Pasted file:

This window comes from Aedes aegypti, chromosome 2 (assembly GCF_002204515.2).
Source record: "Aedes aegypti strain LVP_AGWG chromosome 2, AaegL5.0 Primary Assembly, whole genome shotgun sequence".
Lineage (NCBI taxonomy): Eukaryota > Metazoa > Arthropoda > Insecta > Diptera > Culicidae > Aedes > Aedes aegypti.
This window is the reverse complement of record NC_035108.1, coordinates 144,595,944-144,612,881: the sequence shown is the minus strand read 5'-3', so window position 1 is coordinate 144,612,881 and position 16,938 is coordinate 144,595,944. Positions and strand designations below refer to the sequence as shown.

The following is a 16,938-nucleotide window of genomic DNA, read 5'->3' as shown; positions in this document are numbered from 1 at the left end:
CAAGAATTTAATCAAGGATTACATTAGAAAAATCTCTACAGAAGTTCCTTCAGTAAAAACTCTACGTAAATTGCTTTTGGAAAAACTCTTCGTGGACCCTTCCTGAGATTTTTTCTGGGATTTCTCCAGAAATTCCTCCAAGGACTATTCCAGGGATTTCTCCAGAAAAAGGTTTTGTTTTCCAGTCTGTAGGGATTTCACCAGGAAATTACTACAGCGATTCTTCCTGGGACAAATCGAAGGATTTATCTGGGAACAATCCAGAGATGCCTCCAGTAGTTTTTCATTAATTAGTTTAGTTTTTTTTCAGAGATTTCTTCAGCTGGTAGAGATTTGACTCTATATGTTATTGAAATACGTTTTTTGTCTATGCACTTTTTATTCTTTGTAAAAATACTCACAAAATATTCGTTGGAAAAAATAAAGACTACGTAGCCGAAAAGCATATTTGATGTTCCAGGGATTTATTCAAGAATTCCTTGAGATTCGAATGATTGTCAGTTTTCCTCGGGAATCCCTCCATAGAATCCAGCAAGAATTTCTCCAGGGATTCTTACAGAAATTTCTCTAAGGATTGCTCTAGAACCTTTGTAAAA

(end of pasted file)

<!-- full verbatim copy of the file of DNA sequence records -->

This window comes from Aedes aegypti, chromosome 2 (assembly GCF_002204515.2).
Source record: "Aedes aegypti strain LVP_AGWG chromosome 2, AaegL5.0 Primary Assembly, whole genome shotgun sequence".
Lineage (NCBI taxonomy): Eukaryota > Metazoa > Arthropoda > Insecta > Diptera > Culicidae > Aedes > Aedes aegypti.
This window is the reverse complement of record NC_035108.1, coordinates 144,595,944-144,612,881: the sequence shown is the minus strand read 5'-3', so window position 1 is coordinate 144,612,881 and position 16,938 is coordinate 144,595,944. Positions and strand designations below refer to the sequence as shown.

The following is a 16,938-nucleotide window of genomic DNA, read 5'->3' as shown; positions in this document are numbered from 1 at the left end:
CAAGAATTTAATCAAGGATTACATTAGAAAAATCTCTACAGAAGTTCCTTCAGTAAAAACTCTACGTAAATTGCTTTTGGAAAAACTCTTCGTGGACCCTTCCTGAGATTTTTTCTGGGATTTCTCCAGAAATTCCTCCAAGGACTATTCCAGGGATTTCTCCAGAAAAAGGTTTTGTTTTCCAGTCTGTAGGGATTTCACCAGGAAATTACTACAGCGATTCTTCCTGGGACAAATCGAAGGATTTATCTGGGAACAATCCAGAGATGCCTCCAGTAGTTTTTCATTAATTAGTTTAGTTTTTTTTCAGAGATTTCTTCAGCTGGTAGAGATTTGACTCTATATGTTATTGAAATACGTTTTTTGTCTATGCACTTTTTATTCTTTGTAAAAATACTCACAAAATATTCGTTGGAAAAAATAAAGACTACGTAGCCGAAAAGCATATTTGATGTTCCAGGGATTTATTCAAGAATTCCTTGAGATTCGAATGATTGTCAGTTTTCCTCGGGAATCCCTCCATAGAATCCAGCAAGAATTTCTCCAGGGATTCTTACAGAAATTTCTCTAAGGATTGCTCTAGAACCTTTGTAAAA